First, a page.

Oxford Programme for
the Future of Cities The Flexible City: rethinking the urban to face future challenges
Steve Rayner delivered the Oxford China Lecture on 10 December in Shanghai. By the middle of the 21st century there will have been an unprecedented shift of global populations out of the countryside into cities, with China being a leading force in this trend. The implications of this relevant topic were tackled by one of Oxford University’s leading thinkers at the launch of the Oxford China Lecture in Shanghai.
Professor Steve Rayner said during his lecture on ‘The Future City’ that the global population was in the middle of the greatest migration in history, with 75% of the world population predicted to be living in cities by 2030. He outlined what this could mean for society, the environment and global climate change. Steve Rayner is James Martin Professor of Science and Civilization at the University of Oxford and an award-winning anthropologist, who for more than two decades has led research programmes on science, technology and the environment.
In his introduction to the lecture, University of Oxford Vice-Chancellor Professor Andrew Hamilton explained Oxford’s decision to stage this showcase event in China. Held at the Jing An Shangri-La Hotel, this inaugural lecture builds on the success of the Oxford London Lectures and aims to connect world-leading research to an international audience.
Professor Hamilton said: ‘Tonight’s event represents a modern landmark in the relationship between Oxford and China. It also reflects the importance we, as a world-leading university, attach to our relationship with this country.’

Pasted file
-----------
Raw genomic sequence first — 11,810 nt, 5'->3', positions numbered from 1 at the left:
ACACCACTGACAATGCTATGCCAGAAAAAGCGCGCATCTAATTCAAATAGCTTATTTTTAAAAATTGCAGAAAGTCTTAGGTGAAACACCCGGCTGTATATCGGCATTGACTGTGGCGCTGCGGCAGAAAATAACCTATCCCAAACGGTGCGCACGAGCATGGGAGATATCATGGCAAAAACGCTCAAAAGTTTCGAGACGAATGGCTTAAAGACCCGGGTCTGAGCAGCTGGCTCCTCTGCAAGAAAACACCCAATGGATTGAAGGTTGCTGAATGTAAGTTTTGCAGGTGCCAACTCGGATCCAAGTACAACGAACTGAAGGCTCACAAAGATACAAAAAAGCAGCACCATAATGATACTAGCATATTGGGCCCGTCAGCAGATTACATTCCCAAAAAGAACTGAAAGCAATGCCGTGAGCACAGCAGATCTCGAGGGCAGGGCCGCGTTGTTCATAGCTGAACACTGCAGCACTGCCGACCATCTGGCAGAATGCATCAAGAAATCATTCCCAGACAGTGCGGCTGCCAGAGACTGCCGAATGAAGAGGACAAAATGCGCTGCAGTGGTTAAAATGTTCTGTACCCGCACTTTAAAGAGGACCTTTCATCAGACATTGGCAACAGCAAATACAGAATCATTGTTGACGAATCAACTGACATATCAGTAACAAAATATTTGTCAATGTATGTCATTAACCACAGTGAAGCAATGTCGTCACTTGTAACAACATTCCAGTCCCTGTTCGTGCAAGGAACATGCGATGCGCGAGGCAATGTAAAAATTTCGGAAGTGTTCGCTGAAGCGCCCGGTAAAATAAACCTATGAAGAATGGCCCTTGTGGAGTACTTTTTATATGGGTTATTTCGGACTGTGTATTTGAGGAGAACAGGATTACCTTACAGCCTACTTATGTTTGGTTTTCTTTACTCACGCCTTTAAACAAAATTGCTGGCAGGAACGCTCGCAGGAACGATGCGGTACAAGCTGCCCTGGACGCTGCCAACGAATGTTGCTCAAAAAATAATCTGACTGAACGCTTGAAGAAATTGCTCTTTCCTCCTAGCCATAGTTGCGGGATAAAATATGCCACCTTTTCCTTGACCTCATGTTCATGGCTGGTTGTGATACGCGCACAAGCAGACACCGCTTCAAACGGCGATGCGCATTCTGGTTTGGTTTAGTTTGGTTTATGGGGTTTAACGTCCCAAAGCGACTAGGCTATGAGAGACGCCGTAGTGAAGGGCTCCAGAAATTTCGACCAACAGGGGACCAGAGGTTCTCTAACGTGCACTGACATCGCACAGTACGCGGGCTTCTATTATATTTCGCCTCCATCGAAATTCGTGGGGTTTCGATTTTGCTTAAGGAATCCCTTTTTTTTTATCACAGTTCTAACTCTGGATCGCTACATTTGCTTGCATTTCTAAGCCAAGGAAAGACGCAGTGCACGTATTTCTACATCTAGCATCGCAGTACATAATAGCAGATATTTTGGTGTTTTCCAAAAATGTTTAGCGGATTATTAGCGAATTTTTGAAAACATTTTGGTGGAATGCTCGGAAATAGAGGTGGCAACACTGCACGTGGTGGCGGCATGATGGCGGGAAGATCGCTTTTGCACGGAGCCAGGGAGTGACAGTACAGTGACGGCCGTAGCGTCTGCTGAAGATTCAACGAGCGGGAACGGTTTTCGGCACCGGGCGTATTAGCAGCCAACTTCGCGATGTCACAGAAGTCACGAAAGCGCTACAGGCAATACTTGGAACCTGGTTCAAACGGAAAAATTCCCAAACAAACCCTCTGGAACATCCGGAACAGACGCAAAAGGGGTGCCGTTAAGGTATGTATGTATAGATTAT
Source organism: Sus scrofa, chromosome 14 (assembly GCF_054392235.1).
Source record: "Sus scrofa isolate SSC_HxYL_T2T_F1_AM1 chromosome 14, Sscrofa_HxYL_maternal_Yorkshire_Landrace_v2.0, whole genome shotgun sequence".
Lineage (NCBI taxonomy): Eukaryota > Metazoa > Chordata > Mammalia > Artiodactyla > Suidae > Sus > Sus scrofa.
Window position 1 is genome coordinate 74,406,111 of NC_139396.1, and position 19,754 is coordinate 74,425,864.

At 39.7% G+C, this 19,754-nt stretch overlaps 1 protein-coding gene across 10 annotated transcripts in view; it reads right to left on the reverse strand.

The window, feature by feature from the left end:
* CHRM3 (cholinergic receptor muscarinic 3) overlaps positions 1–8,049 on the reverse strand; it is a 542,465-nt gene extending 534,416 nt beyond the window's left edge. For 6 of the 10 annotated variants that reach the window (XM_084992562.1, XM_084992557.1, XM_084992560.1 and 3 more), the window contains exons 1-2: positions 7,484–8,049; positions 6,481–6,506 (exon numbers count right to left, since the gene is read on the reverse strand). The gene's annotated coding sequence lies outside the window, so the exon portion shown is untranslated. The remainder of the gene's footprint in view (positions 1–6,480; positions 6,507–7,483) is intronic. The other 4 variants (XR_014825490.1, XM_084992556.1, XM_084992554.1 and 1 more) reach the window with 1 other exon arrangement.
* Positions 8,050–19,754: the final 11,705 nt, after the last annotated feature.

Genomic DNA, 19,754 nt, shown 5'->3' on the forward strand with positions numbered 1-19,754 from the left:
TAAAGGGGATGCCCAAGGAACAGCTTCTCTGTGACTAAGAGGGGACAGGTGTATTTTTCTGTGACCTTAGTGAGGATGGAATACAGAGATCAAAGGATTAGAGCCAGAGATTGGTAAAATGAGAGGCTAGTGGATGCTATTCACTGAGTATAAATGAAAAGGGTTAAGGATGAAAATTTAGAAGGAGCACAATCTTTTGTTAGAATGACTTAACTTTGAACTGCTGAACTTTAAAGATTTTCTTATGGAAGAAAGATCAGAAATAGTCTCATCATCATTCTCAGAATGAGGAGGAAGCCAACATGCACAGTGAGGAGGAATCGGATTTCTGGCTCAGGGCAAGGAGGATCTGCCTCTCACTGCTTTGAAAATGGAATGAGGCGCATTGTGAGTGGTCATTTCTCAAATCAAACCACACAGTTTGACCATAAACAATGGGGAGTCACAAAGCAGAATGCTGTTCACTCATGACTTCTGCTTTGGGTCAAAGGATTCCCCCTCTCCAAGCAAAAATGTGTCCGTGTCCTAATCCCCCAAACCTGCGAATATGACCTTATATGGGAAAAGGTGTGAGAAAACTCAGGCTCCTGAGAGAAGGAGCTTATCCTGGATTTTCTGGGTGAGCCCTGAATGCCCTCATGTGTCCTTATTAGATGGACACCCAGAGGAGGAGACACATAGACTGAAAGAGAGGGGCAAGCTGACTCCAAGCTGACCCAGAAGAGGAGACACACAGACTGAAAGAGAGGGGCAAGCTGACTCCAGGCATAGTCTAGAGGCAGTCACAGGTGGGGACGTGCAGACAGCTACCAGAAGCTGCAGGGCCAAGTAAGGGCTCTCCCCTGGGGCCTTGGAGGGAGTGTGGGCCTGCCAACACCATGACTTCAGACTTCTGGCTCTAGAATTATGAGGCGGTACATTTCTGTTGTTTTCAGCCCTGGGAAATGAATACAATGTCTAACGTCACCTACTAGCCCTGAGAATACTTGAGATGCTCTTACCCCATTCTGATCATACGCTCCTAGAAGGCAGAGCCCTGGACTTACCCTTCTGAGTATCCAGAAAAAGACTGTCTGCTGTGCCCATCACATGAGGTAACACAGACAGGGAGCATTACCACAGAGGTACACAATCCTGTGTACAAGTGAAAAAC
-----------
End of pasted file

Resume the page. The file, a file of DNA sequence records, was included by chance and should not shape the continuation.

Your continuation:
Professor Rayner told the audience that city planners needed to focus on the long term as they would dictate the actions of citizens many centuries into the future. He remarked that London’s street grid was still determined by decisions made 2,000 years ago by the Romans who first planned it. Well-designed ‘eco-cities’ could shape the behaviour of populations and act as ‘technological nests to promote sustainable living en masse’, he said.
‘Although many people argue that cities degrade the environment, research suggests their design and inbuilt technologies can shape the actions of the citizens for the good of the environment,’ he explained. ‘Additionally, the burden placed on the environment by a person living a city is far less than of a person in the countryside when you look at housing, transport, or water and energy requirements.
‘But while cities can be hubs of innovation and creativity, badly designed cities lock populations into certain courses of action possibly to the detriment of the environment long into the future.’
Technologies that combined the best of the old with the new, such as the traditional floating fishing villages of Asia and the wind towers of the Middle East, provided a sustainable blueprint for the future, he said. Innovative floating buildings inspired by the fishing villages of China, Vietnam and Cambodia were now being considered as a way of adapting to rising sea levels and flooding.
He also highlighted the value of wind towers, repurposed for the 21st century by visionary architects such as Norman Foster in the sustainable city project at Masdar in the United Arab Emirates. Two of China’s most important cities, Shanghai and Beijing, are in a global network of 40 megacities known as the C40 initiative, where cities share a common goal of taking action to reduce greenhouse gas emissions.
Professor Rayner suggested such collaborations could tackle emissions even more effectively than climate change treaties at governmental level.
The lecture was in association with the Shanghai Xian Dai Architectural Design (Group) Co Ltd. The event was also sponsored by Jing An Shangri-La, Coutts & Co Ltd and the Shanghai Business Review.